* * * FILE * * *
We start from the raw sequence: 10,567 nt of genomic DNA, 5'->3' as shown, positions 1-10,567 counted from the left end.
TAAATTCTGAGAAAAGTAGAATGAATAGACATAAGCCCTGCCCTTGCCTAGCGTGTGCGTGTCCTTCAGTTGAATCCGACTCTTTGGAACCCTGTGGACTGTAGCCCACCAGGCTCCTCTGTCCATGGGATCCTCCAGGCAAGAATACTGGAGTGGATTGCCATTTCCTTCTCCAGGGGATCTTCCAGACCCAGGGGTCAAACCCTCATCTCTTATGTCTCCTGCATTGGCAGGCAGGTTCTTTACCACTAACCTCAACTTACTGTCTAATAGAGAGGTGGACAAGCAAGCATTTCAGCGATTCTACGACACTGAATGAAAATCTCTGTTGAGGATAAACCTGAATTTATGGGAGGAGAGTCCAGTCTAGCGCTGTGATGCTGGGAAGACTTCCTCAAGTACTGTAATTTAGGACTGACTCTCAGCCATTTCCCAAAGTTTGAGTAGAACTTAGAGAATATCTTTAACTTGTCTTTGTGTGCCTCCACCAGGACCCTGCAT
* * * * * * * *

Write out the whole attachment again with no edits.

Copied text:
We start from the raw sequence: 10,567 nt of genomic DNA, 5'->3' as shown, positions 1-10,567 counted from the left end.
TAAATTCTGAGAAAAGTAGAATGAATAGACATAAGCCCTGCCCTTGCCTAGCGTGTGCGTGTCCTTCAGTTGAATCCGACTCTTTGGAACCCTGTGGACTGTAGCCCACCAGGCTCCTCTGTCCATGGGATCCTCCAGGCAAGAATACTGGAGTGGATTGCCATTTCCTTCTCCAGGGGATCTTCCAGACCCAGGGGTCAAACCCTCATCTCTTATGTCTCCTGCATTGGCAGGCAGGTTCTTTACCACTAACCTCAACTTACTGTCTAATAGAGAGGTGGACAAGCAAGCATTTCAGCGATTCTACGACACTGAATGAAAATCTCTGTTGAGGATAAACCTGAATTTATGGGAGGAGAGTCCAGTCTAGCGCTGTGATGCTGGGAAGACTTCCTCAAGTACTGTAATTTAGGACTGACTCTCAGCCATTTCCCAAAGTTTGAGTAGAACTTAGAGAATATCTTTAACTTGTCTTTGTGTGCCTCCACCAGGACCCTGCAT